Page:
Freedom Fraud: President Bush and the Neocons Say They're Today's Real Idealists; That Their Foreign Policy Spreads Democracy and Doesn't Coddle Dictators. They Say It. They Just Don't Do It

By Yglesias, Matthew | The American Prospect, May 2004 | Go to article overview

Freedom Fraud: President Bush and the Neocons Say They're Today's Real Idealists; That Their Foreign Policy Spreads Democracy and Doesn't Coddle Dictators. They Say It. They Just Don't Do It


Yglesias, Matthew, The American Prospect


BY THE FALL OF 2003, THE MAIN ARGUMENT BY WHICH THE Iraq War was sold to the public--that Iraq possessed weapons of mass destruction that it was likely to give to terrorists--was looking pretty threadbare. Tacking with the wind, George W. Bush took advantage of the 20th anniversary of the National Endowment for Democracy (NED), a government-funded private agency that seeks to help groups around the world fighting for democracy, to reposition the brewing conflict by waxing Wilsonian.

He proclaimed that "from the Fourteen Points to the Four Freedoms, to the speech at Westminster, America has put our power at the service of principle." The Iraq invasion, it turns out, would not be about Saddam Hussein handing his soon-to-be-constructed nuclear bomb to al-Qaeda after all. Instead, it would be part of a new "forward strategy of freedom"--the boldest step yet in a campaign to transform the Middle East into a sea of democracies, thus draining the swamp of tyranny in which terrorism grows.

The specific plan of action was finally bruited in February, when we heard that by June, the president would use the occasion of a G-8 summit on Sea Island, Georgia, to unveil a "Greater Middle East Initiative" aimed at boosting the level of foreign aid to nongovernmental civil-society groups in the region and thus promoting democracy. Like other Bush foreign-aid initiatives, it was a worthy, if modest, plan. But it was not to be. A draft of the plan was leaked that month to the Arabic press, provoking a firestorm of criticism from Arab dictators and leading the administration to rethink the whole thing.

The Bush administration's foreign policy is built on two grand claims. The first is a pragmatic one: that the administration has been uniquely successful in fighting the war on terrorism. This is an argument into which former counterterrorism czar Richard Clarke has lately poked several capacious and damaging holes. The second claim is more historical and intellectual: that the administration has abandoned traditional foreign-policy realism in favor of a neoconservative ideology that blends the left's idealism with the right's ardor for military force and disregard for multilateral institutions. This claim positions the neocons as the 21st century's true warriors for freedom who will no longer brook alliances of convenience and support for dictators. ("Stability," Bush said in his NED speech, "cannot be purchased at the expense of liberty.") And unlike the first assertion, which Clarke and others have countered, this is a claim on which Bush hasn't really been challenged at all. Bush even told The New Yorker's Ken Auletta that he was "the greatest human-rights president in history."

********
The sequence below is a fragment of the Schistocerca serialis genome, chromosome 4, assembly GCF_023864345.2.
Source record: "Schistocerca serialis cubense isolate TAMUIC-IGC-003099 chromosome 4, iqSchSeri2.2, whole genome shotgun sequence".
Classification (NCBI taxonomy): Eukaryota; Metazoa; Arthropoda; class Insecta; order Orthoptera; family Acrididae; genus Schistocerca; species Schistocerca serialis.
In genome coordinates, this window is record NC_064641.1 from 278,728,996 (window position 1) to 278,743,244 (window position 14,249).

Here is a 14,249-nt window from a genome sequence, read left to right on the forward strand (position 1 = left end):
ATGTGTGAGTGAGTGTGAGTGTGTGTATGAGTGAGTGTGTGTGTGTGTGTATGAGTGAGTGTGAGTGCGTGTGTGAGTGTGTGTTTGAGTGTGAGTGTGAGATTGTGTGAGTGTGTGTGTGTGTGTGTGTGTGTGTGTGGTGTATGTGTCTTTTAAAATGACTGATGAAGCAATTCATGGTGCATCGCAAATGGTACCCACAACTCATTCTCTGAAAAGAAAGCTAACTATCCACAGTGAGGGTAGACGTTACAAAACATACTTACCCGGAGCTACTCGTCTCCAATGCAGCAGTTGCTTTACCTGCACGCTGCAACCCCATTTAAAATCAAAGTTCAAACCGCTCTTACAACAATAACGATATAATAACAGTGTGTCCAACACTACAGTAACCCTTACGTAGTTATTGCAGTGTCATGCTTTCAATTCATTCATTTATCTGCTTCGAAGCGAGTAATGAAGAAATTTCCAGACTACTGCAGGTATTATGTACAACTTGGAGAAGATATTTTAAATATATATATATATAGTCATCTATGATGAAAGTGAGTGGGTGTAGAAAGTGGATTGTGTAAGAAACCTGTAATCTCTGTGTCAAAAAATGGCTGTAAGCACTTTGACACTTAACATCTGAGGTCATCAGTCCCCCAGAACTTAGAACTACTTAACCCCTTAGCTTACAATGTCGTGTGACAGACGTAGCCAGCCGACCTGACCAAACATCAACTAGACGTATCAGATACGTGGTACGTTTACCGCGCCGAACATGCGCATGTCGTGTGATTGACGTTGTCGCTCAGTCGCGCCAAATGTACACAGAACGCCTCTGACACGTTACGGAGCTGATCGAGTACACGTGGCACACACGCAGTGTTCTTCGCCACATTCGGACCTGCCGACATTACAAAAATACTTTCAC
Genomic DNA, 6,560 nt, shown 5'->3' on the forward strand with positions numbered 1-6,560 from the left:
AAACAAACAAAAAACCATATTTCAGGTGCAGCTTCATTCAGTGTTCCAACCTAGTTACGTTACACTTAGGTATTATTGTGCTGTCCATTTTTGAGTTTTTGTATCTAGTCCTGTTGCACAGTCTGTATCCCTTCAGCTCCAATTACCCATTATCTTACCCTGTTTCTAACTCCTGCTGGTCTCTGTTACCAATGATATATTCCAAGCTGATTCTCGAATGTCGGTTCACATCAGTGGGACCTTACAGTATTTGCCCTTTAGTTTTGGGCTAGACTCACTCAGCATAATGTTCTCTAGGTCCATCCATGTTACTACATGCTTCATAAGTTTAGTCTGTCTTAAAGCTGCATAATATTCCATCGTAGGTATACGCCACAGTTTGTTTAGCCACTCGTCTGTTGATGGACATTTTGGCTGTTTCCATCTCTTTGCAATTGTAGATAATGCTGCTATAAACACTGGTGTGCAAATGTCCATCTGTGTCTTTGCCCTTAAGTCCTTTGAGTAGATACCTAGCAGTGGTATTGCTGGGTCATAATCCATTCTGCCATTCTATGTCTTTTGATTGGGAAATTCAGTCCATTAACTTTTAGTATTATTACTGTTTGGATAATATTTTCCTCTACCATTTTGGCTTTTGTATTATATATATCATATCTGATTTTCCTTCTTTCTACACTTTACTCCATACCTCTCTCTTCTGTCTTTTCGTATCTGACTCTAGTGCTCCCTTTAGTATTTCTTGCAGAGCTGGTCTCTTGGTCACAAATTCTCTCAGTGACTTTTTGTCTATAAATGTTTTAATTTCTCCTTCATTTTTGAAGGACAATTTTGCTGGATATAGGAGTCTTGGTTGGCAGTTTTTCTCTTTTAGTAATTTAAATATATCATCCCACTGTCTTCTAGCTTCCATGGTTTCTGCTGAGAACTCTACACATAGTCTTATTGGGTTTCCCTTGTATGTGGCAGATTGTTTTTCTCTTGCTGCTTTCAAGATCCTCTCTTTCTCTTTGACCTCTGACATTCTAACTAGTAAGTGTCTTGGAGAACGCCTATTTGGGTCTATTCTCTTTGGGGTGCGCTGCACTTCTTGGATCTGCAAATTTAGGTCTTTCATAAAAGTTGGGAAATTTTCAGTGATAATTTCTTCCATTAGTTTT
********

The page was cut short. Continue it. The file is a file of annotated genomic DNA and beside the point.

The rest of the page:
Is he? In a word, no.

The reality is that the "forward strategy of freedom" is yet another in a long string of administration smokescreens. While the White House has certainly adopted the longtime neocon policy goals of regime change in Iraq and unflinching support for Israel, along with serving up a great deal of humanitarian rhetoric, its actual policies vis-a-vis the rest of the world smack of the right's long standing affection for dictators who promote America's short-term political and economic interests. In fact, Bush has pursued a set of policies that have left the world substantially less free than it was before he took office. Some progress has been made in Iraq and Afghanistan. But much larger countries like Russia, China, and Indonesia have moved backward, while the overall impact of the wars in Iraq and against al-Qaeda has been a wide-ranging set of clampdowns across the Middle East and in the former Soviet Socialist Republics of Central Asia to which the administration has largely turned a blind eye--except when it actively abetted them.

THE STORY BEGINS IN AFGHANISTAN. CLEARLY, RESPONDING to the September 11 attacks was not only legitimate but necessary. Besides, the prewar regime was truly appalling, and its downfall opened the possibility of a major improvement in the regional human-rights situation. …

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